Be authentic. Take chances. Write from the heart.
That’s what you have do to if you want people to engage with you, right? If you want them to comment and share, then you’ve got to bare your soul.
That kind of advice is all over the internet. But does it work? Is it really effective to write from the heart? Does it help people to connect with you on a deeper level? Or does it just bore and annoy them?
Sometimes, writing from the heart and sharing a personal story will help your audience to connect with you, and sometimes it won’t.
Let’s consider five case studies:
Case Studies: Five Authentic Blog Posts
By way of illustration, let me share with you five “from-the-heart” posts that were published on my blog. I think they’re all good posts, and they were all written from the heart.
Three of these posts performed very well in terms of traffic, comments, and engagement, and two didn’t. Of the two that didn’t, one was still very successful, and the other was a flop. Here is a quick re-cap of the five posts. Can you guess which did well and which didn’t?
(By all means, click through, read the posts, share them, and leave comments, but don’t check their performance until after you’ve guessed which did well and which didn’t!
Late Nights and Limping: About How Accountability Pushes You Farther Than You Thought You Could Go. This post is about my experiences working late with my fiancée, and running (well, running/walking/limping/crawling) the Montreal Marathon with her, and what that taught me about how accountability can push you so much farther than you thought you could go.
4 Customer Service Lessons from Delta. After getting stranded in Atlanta and dealing with unbelievably unhelpful Delta airline staffers, I wrote this post that was half rant and half lessons about marketing and customer service.
Confessions of a Starbucks Addict. This post was going to be a rant about something that bothered me at Starbucks (read the post to see what it was), but as I was writing it, it turned into a post about how they’re doing everything else right, and what can be learned from them.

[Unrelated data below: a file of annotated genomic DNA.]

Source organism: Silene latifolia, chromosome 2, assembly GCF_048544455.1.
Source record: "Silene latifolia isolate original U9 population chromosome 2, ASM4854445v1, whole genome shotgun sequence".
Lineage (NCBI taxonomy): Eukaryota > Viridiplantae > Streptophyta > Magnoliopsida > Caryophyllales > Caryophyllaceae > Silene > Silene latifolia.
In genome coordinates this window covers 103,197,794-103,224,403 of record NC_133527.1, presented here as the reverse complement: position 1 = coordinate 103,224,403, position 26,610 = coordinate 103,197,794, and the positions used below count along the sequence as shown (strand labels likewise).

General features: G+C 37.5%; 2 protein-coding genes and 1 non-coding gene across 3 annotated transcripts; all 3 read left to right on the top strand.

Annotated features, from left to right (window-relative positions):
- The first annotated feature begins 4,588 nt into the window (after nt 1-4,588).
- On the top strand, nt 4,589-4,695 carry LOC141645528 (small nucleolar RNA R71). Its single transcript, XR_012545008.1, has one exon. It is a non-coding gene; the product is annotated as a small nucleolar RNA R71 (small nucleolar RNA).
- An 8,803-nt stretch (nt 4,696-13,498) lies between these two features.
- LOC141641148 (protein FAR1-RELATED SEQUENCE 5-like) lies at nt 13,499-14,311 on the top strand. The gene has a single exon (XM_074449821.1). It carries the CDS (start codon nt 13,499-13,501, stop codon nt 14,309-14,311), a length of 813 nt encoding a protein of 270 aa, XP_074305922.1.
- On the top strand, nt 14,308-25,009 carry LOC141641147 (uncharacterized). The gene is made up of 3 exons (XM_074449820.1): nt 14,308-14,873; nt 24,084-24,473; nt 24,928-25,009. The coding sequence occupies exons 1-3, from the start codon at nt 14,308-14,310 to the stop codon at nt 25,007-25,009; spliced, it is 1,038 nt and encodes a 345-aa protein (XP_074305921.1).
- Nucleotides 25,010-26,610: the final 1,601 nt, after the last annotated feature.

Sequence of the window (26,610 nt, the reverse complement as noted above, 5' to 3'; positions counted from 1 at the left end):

Entrepreneurs in Never Never Land: Leadership Lessons from Peter Pan. This post is about Peter Pan, one of my heroes, and what entrepreneurs can learn from him about leadership, taking risks, and following their dreams.
Pricing for Outcome, not Budget: My Moment of Revelation. This post, by my partner and Firepole Marketing co-founder Peter Vogopoulos, is about the moment when he realized that he should be pricing his coaching packages in a way that fit with the value he wanted to offer, rather than what he thought the target market could easily afford.
So, can you guess how they performed? Let’s find out?
Which of these things is not like the other?
Like I said, three of these performed very well, and two didn’t, and of the two that didn’t, we still consider one to be a success, whereas the second was just a flop. Let’s look at how each of these posts performed:
Late Nights and Limping was the fourth post ever to go up on the blog, back in October 2010, when we were getting about 10 unique visitors per day. Despite the low traffic numbers, there were 2 independent comments, 3 Facebook shares, and 2 Facebook likes. For a blog in that stage, that’s a home run.
4 Customer Service Lessons from Delta went up at the end of November 2010, by which time our traffic had roughly doubled. Despite that, there were no comments, no tweets, and no activity on Facebook. Interestingly, it did get Stumbled 5 times. This was the flop!